Saturday, August 13, 2011

The Feeding Program - By Esther Krul

I sit down on the cement steps and wrap my arms around a small boy. No one knows his age, but by his height I assume he’s at least three. The heat of his body overwhelms me as he weakly clings to me. I try to help him stand but he’s too weak and malnourished. Giving up, I simply hold him. With him in my arms I instantly feel my body temperature begin to climb. It’s my fifth day in Haiti, and I’m still trying to adjust to the 40 degree Celsius weather.

The sounds of children singing momentarily distracts me and I look up to see see about one hundred and forty children sitting on benches in front of me. Many are barefoot and their clothes are worn and tattered.

When the singing stops the Haitian man leading the feeding program announces in Creole that it is time to eat. Immediately all one hundred and forty children straighten up and stop talking. An older boy nudges me and then motions for me to pass him the child I’m holding. Without his warm little body snuggled against me, I instantly feel a little cooler which is welcome relief.

Empty handed now, I get up and head to the outdoor kitchen to collect plates of rice and beans to distribute. After handing out a dozen or so plates with the other volunteers I stop at a table where a little boy is lying with his head on the table, fast asleep. His plate of rice and beans sits untouched in front of him. I walk up to him and tap him on the back.

“You need to wake up and eat,” I tell him, but there is no reply. I pick him up and gently touch his hands. Opening his large brown eyes he looks at me and offers a weak smile. “Come on, you need to eat,” I urge him again. I pick up his spoon, fill it with rice and beans and bring it to his mouth. He opens his mouth and starts to eat it, but seconds later his head falls down into his arms again and he’s once again asleep.

I tap him again and once again he’s only awake long enough to take a bite before he dozes off. With this slow process it seems to take forever for me to help him finish his plate but finally we’re done. After helping him drink his water he slowly sits up and offers me a grateful smile. Then being one of the last to leave, he slowly shuffles to the gate.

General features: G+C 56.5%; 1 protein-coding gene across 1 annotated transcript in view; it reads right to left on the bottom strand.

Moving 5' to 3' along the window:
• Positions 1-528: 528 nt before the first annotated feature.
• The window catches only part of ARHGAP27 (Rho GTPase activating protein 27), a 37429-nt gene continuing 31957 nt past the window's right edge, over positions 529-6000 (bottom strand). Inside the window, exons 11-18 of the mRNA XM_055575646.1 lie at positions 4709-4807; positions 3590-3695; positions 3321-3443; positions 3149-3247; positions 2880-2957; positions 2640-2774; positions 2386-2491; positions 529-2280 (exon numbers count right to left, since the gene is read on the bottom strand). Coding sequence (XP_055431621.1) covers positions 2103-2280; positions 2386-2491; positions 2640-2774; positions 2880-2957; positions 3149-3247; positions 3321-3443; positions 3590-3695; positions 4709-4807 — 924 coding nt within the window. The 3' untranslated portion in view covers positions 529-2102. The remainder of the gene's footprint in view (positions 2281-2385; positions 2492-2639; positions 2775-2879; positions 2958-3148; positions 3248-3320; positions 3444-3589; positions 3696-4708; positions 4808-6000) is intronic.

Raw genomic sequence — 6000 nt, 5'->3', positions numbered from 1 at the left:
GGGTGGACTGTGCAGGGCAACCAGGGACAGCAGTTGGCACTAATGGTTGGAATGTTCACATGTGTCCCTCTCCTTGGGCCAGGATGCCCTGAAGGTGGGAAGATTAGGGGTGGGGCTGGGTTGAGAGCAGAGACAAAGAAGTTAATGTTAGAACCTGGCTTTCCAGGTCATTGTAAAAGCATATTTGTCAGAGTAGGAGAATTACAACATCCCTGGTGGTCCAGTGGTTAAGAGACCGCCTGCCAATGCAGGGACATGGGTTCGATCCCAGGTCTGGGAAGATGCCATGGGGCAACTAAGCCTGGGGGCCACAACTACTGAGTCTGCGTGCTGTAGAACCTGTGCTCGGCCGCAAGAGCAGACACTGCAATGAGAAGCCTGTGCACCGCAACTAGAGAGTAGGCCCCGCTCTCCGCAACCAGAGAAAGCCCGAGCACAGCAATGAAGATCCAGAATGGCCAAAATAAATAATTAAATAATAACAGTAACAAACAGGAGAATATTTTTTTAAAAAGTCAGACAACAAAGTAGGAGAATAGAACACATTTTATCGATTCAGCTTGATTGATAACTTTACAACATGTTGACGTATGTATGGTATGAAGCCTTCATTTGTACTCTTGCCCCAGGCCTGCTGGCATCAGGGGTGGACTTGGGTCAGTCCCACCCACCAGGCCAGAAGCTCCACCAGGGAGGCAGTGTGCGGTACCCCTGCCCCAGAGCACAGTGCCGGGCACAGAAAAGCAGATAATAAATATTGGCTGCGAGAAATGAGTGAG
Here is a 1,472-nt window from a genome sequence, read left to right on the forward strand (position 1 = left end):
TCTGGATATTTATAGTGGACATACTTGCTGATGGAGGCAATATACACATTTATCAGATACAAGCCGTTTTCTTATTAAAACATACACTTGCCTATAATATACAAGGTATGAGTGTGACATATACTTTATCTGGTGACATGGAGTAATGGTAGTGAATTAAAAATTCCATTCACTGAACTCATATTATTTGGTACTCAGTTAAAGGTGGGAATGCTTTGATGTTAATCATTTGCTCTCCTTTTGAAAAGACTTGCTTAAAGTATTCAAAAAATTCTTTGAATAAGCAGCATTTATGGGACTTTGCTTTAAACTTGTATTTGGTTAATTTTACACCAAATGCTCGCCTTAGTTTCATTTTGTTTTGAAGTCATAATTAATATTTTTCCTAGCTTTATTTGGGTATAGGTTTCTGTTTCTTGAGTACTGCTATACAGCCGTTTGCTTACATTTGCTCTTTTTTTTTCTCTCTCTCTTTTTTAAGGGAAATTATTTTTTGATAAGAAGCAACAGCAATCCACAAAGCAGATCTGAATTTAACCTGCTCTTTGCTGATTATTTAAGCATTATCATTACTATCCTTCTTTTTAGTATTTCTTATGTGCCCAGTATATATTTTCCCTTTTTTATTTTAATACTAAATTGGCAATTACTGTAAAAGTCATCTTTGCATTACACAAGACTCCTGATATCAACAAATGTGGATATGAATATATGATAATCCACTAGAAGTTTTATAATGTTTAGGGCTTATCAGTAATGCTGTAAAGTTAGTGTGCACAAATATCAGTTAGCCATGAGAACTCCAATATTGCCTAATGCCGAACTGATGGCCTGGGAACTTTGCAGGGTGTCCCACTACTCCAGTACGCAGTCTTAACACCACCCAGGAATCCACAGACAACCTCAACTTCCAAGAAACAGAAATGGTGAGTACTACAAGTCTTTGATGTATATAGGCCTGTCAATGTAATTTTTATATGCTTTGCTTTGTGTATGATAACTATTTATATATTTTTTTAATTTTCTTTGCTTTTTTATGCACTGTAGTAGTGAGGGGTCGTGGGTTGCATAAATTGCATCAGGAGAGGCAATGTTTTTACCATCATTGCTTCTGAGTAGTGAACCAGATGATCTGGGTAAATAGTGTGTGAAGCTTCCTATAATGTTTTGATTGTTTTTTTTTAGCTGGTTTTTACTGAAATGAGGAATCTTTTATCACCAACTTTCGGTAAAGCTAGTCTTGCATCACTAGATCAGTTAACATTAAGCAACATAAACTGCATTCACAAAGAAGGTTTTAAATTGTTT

As I look around at the court yard that was once full of children, my heart breaks. Many of these children are still living in make-shift tents and most of them don’t know if they’ll get any other meals besides the three time a week feeding program meals they get here. It's hard to see children suffer.

Trying to stay positive I think about the small difference I made here today. Even if it was only holding one child and helping another eat. I know it made a difference to those two boys.


  1. Our children(and us) don't realize how good we have it. As much food and as often as we want. We find it all so normal. Good that you fed that little boy, otherwise he might have had to wait a few days before he gets another meal. Keep up the good work!

  2. Hey girlfriend.. that's amazing and wonderful that u could help those two little boys. It must be hard to see them so hungry and poor. It makes me want to help out to.. and I am sure many others!

  3. Every litte bit helps, Esther. Keep up the good work. God bless you.

  4. Esther? Who is Esther? Oh.... her.... she used to live here in Chwk! Yeah... we don't see her around much anymore.

    Always busy with Mr. Garold...


    Love us all!

    Wait till you see SarahLynn crawling around... she is FAST!